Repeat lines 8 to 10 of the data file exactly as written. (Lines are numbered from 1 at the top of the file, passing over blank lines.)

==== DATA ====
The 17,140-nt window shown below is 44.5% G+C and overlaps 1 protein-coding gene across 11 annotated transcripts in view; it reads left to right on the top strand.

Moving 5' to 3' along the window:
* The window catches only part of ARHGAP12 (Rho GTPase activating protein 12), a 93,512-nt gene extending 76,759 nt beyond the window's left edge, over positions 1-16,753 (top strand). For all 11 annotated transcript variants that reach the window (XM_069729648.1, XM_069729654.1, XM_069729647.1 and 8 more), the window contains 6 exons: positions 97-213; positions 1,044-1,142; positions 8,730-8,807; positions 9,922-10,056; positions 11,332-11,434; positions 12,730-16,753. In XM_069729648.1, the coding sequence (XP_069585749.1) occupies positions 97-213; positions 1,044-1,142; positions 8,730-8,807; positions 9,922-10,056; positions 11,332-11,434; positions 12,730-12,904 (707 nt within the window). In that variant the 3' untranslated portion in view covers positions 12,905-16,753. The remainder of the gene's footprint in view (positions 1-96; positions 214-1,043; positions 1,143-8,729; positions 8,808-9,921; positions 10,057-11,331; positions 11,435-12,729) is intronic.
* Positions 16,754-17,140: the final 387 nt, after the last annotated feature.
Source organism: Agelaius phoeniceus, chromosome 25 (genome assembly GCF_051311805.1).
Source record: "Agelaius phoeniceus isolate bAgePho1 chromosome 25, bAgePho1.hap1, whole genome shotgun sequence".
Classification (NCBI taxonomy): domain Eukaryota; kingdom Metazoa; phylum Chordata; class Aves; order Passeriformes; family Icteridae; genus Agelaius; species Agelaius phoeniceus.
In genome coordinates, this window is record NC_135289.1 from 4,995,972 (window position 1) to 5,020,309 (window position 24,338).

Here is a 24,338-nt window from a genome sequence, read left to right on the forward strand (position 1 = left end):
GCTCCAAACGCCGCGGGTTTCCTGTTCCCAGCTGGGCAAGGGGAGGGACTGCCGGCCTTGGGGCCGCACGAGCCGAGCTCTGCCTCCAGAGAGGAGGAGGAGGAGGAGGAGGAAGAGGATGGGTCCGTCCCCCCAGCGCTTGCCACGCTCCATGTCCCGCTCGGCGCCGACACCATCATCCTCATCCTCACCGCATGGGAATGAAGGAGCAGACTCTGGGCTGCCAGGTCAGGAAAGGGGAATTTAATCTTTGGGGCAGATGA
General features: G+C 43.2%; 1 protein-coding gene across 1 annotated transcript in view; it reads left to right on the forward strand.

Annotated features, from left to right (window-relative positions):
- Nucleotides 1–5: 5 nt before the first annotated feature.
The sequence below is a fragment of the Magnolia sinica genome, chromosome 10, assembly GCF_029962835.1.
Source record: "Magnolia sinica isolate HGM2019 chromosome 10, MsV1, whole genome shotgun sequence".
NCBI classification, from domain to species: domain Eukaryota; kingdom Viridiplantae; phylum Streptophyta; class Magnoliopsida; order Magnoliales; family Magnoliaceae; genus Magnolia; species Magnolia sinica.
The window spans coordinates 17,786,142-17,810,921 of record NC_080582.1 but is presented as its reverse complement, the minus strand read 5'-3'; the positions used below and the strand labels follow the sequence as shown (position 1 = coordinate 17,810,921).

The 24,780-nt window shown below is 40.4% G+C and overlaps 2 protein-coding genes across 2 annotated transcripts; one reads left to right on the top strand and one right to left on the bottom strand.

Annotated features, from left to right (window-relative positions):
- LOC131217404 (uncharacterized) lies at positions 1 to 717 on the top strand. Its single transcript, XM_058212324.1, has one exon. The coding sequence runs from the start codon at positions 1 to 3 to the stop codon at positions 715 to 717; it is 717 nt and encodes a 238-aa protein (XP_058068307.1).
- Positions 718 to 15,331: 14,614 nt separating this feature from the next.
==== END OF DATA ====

In genome coordinates, this window is record NC_135289.1 from 4,995,972 (window position 1) to 5,020,309 (window position 24,338).

Here is a 24,338-nt window from a genome sequence, read left to right on the forward strand (position 1 = left end):
GCTCCAAACGCCGCGGGTTTCCTGTTCCCAGCTGGGCAAGGGGAGGGACTGCCGGCCTTGGGGCCGCACGAGCCGAGCTCTGCCTCCAGAGAGGAGGAGGAGGAGGAGGAGGAAGAGGATGGGTCCGTCCCCCCAGCGCTTGCCACGCTCCATGTCCCGCTCGGCGCCGACACCATCATCCTCATCCTCACCGCATGGGAATGAAGGAGCAGACTCTGGGCTGCCAGGTCAGGAAAGGGGAATTTAATCTTTGGGGCAGATGA